Pigeon Point

Pigeon Point

Pigeon Point

Another view of Pigeon Point

Post-card perfect


Having moved from the Caribbean, I look at my country with a sense of renewed appreciation, and sometimes, disappointment. I miss the warmth - both in terms of the people, and even the hot scorching sun. Hearing the ‘trini’ dialect always eases my nostalgia. We have our own version of our maternal English language, and even trini dictionaries to decipher our slang. Trinis are popular for an innate know-how to party, or ‘lime’ - nothing to do with a lemon, but it means any type of party or get-together, spontaneous or organized, or just sitting around for ‘ole-talk’ - topics about everything and nothing. Unfortunately, the increased crime rate for a nation of our size and enormous capacity - both in the business world as well as a prime tourist destination - has lost us points, understandably.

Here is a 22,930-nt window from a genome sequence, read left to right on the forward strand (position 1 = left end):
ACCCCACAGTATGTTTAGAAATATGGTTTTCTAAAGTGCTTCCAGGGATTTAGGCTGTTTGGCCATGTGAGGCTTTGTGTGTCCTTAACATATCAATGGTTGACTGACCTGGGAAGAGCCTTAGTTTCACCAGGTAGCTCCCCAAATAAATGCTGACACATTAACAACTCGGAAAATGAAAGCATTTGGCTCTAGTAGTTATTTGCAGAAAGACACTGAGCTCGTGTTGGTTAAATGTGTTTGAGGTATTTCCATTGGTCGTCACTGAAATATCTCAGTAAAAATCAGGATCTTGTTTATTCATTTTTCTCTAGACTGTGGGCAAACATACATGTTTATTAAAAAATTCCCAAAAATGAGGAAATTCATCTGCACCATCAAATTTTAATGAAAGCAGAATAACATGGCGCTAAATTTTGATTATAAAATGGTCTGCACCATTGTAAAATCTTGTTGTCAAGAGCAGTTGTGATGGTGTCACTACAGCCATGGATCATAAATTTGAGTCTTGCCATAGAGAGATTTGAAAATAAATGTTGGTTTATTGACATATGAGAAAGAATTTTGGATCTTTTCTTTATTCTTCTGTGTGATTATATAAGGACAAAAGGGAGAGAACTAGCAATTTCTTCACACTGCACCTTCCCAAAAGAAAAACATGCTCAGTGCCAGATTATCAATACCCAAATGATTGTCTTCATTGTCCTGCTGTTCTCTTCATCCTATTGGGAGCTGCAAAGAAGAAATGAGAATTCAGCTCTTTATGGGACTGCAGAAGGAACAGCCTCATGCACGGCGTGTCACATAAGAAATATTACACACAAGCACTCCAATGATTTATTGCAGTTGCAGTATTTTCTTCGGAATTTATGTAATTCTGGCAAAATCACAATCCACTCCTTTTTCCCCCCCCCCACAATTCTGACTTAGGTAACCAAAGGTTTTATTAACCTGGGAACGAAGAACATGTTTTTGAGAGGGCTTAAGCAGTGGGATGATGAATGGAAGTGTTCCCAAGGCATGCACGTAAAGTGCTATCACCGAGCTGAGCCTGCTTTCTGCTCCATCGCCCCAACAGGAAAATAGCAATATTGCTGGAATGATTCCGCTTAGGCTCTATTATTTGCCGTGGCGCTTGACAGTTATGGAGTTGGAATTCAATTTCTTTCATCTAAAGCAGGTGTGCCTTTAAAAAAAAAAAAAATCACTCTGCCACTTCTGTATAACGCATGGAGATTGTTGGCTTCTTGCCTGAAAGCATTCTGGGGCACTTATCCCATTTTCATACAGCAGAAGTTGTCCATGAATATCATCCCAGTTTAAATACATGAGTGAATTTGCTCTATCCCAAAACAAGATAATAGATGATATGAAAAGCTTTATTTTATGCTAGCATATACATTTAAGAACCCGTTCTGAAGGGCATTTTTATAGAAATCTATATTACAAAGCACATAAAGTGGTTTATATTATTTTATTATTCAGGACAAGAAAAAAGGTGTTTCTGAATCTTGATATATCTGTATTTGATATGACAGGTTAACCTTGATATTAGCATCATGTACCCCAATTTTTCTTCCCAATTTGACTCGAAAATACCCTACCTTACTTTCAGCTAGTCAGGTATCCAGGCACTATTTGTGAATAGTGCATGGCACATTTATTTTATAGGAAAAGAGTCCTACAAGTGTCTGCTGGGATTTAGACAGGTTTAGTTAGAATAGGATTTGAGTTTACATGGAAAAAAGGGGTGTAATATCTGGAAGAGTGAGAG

Regardless of our population which is just above one million, there is the common reflection that trinis are scattered just about everywhere in the world. You’re almost sure to find a trini involved in almost any event making world headlines as the five degrees of separation is alive and well, so you’re always in the know about what’s happening and with whom.

Another anecdote is our concept of ‘trini time’ so if you’re a bit late, it’s no big deal - because most likely we are!

As with any nation, it is the people that make TnT as special as it is. The red, white, and black colours of the national flag certainly embody the vivacity, purity, and strength of the people in a place you would surely return to!

Go to top



SocialTwist Tell-a-Friend Share on Facebook       

© 2007-2010 Antti Siitonen & M-L Saarelainen. No part of this site may be reproduced without our prior written permission.

Home    About Us    Privacy Policy